Joe Bolkcom probably said it best:
“I think what it says is that the Koch brothers have taken over this state with the millions of dollars that they have poured into this state,” said Sen. Joe Bolkcom, D-Iowa City. “Obviously, this bill was a big priority of theirs, and it shows that big money has taken over state government. Iowans should be very concerned about this.”

Does anyone remember your Republican legislator campaigning on taking away the collective bargaining for public employees? How about taking our tax money to pay for privatized education? Did they stand up and say “I will vote for a bill that may take away your ability to vote!”

Of course they didn’t. Who would vote for them if they did? So they spent last year’s campaign speaking in platitudes about freedoms and liberties and low taxes to us while speaking entirely differently behind closed doors to the folks with the money.

The money, the money, the money. Politics has always been tied to the corruption that money brings. Those with money are always around with baskets of money ready to put into the outstretched hands of politicians on the take.

When we see the gross miscarriage of power that we witnessed last week where Republicans acted as if they were one and refused to engage in serious debate, it almost looked as if the Republican party was acting as if they were employed to do a specific job by someone. I don’t think that impression is too far off.

Expect to see a very similar scene as the Republicans go after Iowa’s once world-class public school system in order to privatize it and make some more donors even wealthier. Drew Klein of Americans For Prosperity has announced this as his next objective. Wouldn’t be very surprised if it suddenly became the Republicans next objective. As if by luck you can bet that ALEC already has a bill already written and ready to go. What luck!

While the national administration is not the well oiled machine Mr. Popular Vote Loser claims, it sure seems like our state government surely is. From Charles and David to the front groups through a very friendly {wink, wink} legislature then landing softly on the governor’s desk who then signs it as a representative from the Koch brothers makes sure the deed is done.

Right now our legislature is doing something that would have seem unconscionable in Iowa just a few years back. The legislature is about to pass a “Stand Your Ground” law which has been shown to give those with guns a reason to shoot those they don’t like for whatever reason. Treyvon Martin’s death in Florida after being stalked and beaten by an unknown (to Martin) assailant stands as a very cautionary tale on this law. Let’s be honest, certain groups will become targets if this law passes. I am old enough to remember when lawmakers didn’t want citizens shooting each other. However, the object here is to increase gun sales.

Many years ago I stated the any and every action between a legislator and any lobbyist or outside interest group should be recorded and reviewed. That still seems reasonable to me.

You have to wonder which will happen first – the end of the democracy that was once the hope of the world under the weight of corruption or getting money out of politics. Right now – especially after the Citizen’s United ruling – it looks like the end of our democracy is leading the race by a large margin.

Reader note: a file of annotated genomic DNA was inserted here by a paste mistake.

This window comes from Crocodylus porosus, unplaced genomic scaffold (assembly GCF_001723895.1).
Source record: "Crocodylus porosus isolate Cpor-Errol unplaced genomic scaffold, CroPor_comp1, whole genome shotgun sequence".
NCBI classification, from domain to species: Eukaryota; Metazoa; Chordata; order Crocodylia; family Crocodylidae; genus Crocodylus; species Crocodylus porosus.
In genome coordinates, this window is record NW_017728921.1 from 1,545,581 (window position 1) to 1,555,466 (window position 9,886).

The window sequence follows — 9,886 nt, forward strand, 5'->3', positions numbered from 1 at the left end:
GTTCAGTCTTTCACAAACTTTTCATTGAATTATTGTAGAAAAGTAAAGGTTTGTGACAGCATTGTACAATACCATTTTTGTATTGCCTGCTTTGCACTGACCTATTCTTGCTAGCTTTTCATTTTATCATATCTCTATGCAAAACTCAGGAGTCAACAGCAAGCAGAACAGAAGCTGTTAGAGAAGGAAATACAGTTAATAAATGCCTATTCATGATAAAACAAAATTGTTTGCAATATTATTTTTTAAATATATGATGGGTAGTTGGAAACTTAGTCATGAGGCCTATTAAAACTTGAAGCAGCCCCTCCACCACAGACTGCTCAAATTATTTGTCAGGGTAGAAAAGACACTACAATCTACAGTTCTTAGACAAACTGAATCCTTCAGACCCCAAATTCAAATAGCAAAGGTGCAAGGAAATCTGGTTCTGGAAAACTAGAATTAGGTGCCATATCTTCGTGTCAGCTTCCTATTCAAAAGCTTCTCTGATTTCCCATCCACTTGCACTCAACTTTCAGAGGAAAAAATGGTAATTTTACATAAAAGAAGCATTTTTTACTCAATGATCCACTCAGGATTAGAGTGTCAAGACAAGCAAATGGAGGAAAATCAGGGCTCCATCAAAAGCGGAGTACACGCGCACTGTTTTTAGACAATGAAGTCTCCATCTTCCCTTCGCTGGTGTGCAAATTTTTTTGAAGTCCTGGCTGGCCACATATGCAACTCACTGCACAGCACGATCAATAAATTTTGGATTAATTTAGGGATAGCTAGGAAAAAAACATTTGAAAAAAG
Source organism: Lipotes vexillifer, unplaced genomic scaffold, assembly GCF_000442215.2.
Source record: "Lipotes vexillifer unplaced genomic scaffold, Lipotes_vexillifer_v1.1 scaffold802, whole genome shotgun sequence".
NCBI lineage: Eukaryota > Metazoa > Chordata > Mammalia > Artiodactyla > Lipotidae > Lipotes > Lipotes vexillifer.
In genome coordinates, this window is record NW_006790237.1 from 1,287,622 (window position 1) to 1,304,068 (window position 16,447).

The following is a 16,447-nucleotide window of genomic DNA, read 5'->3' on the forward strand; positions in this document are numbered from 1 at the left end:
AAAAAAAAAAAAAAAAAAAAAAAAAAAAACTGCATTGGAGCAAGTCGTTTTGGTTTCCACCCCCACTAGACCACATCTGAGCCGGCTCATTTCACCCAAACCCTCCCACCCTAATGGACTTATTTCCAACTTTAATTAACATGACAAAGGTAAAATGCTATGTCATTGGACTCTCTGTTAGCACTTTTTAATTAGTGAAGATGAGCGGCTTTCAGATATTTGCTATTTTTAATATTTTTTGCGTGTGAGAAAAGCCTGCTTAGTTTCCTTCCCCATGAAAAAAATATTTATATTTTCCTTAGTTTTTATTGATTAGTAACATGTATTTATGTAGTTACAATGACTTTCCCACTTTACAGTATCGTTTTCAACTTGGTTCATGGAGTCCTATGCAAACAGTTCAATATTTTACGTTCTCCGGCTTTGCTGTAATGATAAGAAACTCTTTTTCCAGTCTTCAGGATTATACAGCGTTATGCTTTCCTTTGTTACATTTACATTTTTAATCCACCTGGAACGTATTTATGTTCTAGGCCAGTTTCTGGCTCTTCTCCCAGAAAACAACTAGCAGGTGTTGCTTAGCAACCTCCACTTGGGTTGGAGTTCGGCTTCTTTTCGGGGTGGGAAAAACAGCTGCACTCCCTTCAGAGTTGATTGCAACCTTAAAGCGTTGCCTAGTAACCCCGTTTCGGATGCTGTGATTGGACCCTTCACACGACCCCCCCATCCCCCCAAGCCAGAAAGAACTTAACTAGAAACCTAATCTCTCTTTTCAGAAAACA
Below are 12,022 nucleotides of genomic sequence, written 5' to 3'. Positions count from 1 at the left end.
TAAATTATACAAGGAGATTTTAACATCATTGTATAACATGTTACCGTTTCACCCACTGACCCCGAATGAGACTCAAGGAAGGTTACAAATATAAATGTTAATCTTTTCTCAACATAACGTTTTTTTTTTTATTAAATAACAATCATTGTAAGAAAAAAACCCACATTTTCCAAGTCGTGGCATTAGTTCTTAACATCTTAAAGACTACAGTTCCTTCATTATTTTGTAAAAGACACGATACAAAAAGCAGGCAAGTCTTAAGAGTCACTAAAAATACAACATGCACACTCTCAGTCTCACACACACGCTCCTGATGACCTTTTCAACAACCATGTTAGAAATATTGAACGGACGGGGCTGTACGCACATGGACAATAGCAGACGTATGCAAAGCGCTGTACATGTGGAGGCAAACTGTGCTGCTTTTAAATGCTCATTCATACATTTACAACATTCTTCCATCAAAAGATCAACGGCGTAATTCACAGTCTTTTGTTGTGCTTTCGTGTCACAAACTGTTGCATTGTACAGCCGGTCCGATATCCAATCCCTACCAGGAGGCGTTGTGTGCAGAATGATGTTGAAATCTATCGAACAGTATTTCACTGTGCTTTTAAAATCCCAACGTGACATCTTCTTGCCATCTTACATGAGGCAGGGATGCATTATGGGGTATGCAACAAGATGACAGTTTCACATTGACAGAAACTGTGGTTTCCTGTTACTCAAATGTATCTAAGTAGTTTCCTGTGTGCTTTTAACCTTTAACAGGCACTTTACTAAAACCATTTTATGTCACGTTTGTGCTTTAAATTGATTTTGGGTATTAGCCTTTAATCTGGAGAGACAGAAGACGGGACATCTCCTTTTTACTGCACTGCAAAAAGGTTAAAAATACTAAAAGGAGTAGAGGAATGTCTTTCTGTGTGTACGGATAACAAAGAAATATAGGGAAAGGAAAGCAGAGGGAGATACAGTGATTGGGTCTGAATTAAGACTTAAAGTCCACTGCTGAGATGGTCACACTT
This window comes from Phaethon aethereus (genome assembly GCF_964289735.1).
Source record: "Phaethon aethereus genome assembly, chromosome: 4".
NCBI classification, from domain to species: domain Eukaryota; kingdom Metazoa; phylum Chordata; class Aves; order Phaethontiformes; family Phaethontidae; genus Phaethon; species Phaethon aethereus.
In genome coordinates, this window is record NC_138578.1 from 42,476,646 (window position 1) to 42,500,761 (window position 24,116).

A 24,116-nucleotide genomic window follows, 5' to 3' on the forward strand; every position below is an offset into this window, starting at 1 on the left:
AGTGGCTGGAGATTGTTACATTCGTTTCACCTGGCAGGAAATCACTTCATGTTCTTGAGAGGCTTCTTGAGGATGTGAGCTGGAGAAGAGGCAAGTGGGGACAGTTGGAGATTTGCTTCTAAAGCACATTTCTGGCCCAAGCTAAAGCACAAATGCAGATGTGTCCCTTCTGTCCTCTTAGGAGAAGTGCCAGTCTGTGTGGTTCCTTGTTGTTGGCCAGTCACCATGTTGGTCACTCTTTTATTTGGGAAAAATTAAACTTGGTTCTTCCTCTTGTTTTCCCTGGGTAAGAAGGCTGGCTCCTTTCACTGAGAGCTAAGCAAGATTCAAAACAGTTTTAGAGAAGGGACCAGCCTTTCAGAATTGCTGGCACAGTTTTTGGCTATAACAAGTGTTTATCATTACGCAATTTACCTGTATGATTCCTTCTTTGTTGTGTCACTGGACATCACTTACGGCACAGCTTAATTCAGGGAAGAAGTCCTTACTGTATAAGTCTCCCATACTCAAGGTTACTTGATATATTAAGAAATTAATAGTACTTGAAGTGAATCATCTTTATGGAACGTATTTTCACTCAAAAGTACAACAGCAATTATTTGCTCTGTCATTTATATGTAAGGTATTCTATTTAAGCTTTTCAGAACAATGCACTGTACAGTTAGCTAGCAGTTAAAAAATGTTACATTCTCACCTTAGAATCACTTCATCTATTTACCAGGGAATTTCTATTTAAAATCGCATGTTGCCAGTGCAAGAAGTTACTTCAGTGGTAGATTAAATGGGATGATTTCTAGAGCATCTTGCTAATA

A Quick Note On Regulations

consumer financial protections 7 minutes

Semantics is the branch of linguistics and logic concerned with meaning. Republicans have spent decades redefining words or phrases to give them a meaning that often bring negative connotations or scenarios to certain words. In short they poison these words or phrases so that they can’t even be used in discussions because they have been made so toxic.

Ronald Reagan’s invention of the phrase “welfare queen” usually comes first to mind when considering this issue. That phrase conjures up some minority woman driving a new Cadillac with a multitude of kids which the poor taxpayer supports while the welfare queen lives high on the hog by gaming the system. Of course it is crap, but it got traction through repetition and being used as a shortcut by the media.

Just a few more to make sure we spell out the gist of what we mean. “Liberal” was once a proud political position. JFK was proudly a liberal. Republicans have made the term liberal so toxic that most who were once liberals now call themselves progressives.

Another example is to make anything the “government” does seem to be extremely bureaucratic, expensive, slow and inefficient. Thus negative comments on anything program that a government enacts is derided as “government” with all the connotations mentioned above. Another word that is often used in the same way is “public.”

Evidence shows that for the most part this is not true. Medicare, Medicaid and Social Security are three extremely efficient, well thought of and cheap to administer. Our public school systems were the envy of the world until we started privatizing them. Other countries upgraded their systems to emulate ours.

This discussion is to lead into a comment I heard Thom Hartmann mention during his show Monday. Regulations have been one of the words that Republicans have tried to make toxic. They have made great inroads into making it poison, but they haven’t fully succeeded. Perhaps that is because every now and then stories pop up of people dying because some company refused to follow regulations.

Recalls seem to be at least a weekly event in this country. From cars to medications to foods it seems that at least weekly some company is tasked with getting products off customers shelves or out of their houses. Often companies do voluntary recalls when they find records that indicate that some product had defects. Often the records they are keeping are records that are mandated through regulations.